Kirsten my "waiter" son.

Monday, January 3, 2011


It was the end of the summer holidays; time to go back to school. Sahir was excited! A new class, a new class teacher, maybe new friends as well. Packing his new bag, a bigger one than the one he had last year, he rushed down to get his tiffin ready. A new water bottle was standing, all filled up, on the kitchen counter. Sliding it into place in the pocket created specially for it, he placed the tiffin in a separate section inside the bag before zipping it shut.
The rains had begun a week ago so the pathway was full of patches of red mud. Sahir stepped carefully over them and made his way to the gate. Just as he was about to open it and step out into the lane, he heard a loud honk.
Startled, Sahir turned his head and saw a huge truck with red stones coming down the lane. He waited to see where it was heading. It stopped at a vacant plot, three houses away from his. A thin lanky man with a French beard got down and beckoned to the driver to back the truck into that plot. Just then, Sahir’s mother called out, “Sahir, beta, get going or you’ll miss the bus.” How Sahir would have loved to wait and watch the fun. SIGH! But he had to go to school.
When Sahir returned home, the truck was still there. Hurriedly gobbling up his lunch and dessert, Sahir washed his hands and yelled out to his mother, ‘Mama, I’m just going to Aunty Martha’s house.” He made his way quickly to the vacant plot. The thin man was gesticulating in a loud voice, urging the workers to hurry with the unloading. Sahir walked boldly up to him and said, “Hello, Uncle. My name is Sahir. I live in that house over there. Are you building a new house?” The man turned to Sahir with a broad smile as he replied, “My name is Miguel. Miguel Fernandes. And yes, I am building a new house. Got fed up of living in a poky flat in the city. Here it’s so much more peaceful and you can feel one with nature, yes?” Sahir agreed wholeheartedly because he too had lived in a city once and had hated it. “Uncle, what kind of house are you going to build? A small one or a big one? Will it have many rooms? Are you going to dig a well?”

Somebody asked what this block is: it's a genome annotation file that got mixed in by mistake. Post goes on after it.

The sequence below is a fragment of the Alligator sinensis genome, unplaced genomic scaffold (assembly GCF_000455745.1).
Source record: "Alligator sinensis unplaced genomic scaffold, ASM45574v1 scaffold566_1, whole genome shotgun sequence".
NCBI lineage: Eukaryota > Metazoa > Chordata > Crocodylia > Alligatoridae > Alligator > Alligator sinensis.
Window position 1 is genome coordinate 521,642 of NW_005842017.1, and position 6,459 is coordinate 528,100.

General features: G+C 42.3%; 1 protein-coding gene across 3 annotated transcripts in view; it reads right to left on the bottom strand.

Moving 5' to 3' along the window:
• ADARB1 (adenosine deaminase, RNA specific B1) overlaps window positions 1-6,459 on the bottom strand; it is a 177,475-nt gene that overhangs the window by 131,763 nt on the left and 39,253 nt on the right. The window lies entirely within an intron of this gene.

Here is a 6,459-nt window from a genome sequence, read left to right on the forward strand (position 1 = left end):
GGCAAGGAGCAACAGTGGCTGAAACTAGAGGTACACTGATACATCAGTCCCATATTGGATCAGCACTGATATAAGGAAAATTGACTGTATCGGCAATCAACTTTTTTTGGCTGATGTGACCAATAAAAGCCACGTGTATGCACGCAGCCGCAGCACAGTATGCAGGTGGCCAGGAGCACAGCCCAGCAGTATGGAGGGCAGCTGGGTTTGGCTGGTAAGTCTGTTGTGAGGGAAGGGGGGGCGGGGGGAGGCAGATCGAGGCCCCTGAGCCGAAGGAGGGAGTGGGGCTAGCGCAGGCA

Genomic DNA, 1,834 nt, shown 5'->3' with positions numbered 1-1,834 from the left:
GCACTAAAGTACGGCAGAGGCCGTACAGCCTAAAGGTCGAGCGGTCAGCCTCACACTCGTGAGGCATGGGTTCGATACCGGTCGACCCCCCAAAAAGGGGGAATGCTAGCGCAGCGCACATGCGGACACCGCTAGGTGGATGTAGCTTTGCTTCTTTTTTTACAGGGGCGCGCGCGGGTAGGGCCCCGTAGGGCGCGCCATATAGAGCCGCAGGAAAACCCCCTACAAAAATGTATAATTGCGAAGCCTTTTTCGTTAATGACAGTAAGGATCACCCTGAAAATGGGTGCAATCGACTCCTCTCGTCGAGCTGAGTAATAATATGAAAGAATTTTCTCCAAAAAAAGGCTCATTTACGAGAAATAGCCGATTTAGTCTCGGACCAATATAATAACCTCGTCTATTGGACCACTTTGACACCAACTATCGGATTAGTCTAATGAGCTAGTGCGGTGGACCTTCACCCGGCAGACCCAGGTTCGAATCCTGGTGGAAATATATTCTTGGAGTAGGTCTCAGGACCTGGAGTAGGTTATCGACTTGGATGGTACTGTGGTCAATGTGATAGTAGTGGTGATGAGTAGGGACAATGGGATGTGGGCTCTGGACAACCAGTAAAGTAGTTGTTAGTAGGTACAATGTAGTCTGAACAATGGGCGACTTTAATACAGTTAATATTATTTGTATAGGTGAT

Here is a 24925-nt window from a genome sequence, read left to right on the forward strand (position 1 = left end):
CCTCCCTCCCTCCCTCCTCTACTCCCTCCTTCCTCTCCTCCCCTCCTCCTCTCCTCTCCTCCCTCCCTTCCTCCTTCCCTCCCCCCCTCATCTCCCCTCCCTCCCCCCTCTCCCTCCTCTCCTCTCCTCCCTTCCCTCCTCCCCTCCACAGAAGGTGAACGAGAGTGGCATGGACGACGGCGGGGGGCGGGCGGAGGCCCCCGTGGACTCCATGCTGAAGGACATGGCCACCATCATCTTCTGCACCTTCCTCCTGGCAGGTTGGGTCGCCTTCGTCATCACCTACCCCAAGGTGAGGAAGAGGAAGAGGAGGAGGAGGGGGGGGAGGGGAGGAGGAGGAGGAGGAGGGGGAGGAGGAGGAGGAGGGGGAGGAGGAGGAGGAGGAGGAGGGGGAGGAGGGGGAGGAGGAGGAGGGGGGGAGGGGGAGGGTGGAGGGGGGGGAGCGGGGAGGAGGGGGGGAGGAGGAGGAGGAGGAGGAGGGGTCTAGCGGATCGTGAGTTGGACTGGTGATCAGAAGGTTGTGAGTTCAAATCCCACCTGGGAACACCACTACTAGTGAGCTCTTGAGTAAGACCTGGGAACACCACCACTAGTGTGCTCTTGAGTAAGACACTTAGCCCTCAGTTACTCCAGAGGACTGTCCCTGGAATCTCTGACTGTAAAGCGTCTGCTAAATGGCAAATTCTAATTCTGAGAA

Uncle Miguel let out a loud guffaw at the young boy’s rapid-fire questions. He said, “Come here, boy. Let me show you what I’ve planned. See, here is the old well which I am going to clean and build a wall around for safety. I intend to let the rain water from my rooftop flow into it. I also plan to send some of the rainwater into a tank to store for emergency. When water is scarce, I can use it for kitchen and sanitary purposes. Isn’t that a cool idea? Besides, the tank will be adjacent to one of the rooms downstairs and will help keep that room cool.”
Sahir was amazed at Uncle Miguel’s answer. He had never heard of anyone doing such things. Was the man mad, he wondered? Seeing the boy’s worried expression, Uncle Miguel beckoned him to the storeroom erected at the back of the property. Inside, Sahir saw a strange looking gadget. It looked like an artificial satellite! “Are you a scientist?” Sahir asked, awed by what he had seen. “In a way, yes.” replied the environmentalist. “What you saw inside is nothing but a solar water heater. I will install it on my roof and it will capture the sun’s heat and store it for me. When I need to make water hot for a bath, I can use that heat without any electricity. What do you think of that?”
Sahir thought it was strange because no one in the village had ever done it before. But he recalled the words of his class teacher. “In life, one must always strive to do the extraordinary in ordinary ways. If you can do a small deed with much love, it is a great thing!” He realized that Uncle Miguel was doing his small deed for the world he lived in by planning his house with so much love for the environment.
“Uncle, will you be my friend?” blurted out the little boy. “My mother always tells me that I must make friends with those who care about others. Will you, will you be my friend?” Uncle Miguel smiled and nodded his head. “Done, boy. From today you and are buddies. Now take me to meet your mother. I can see that I am going to have a great time living here and teaching you how to care for your environment.” (810 words)

Printed on Sept 24 in Young Buzz Pinks & Blues Section.

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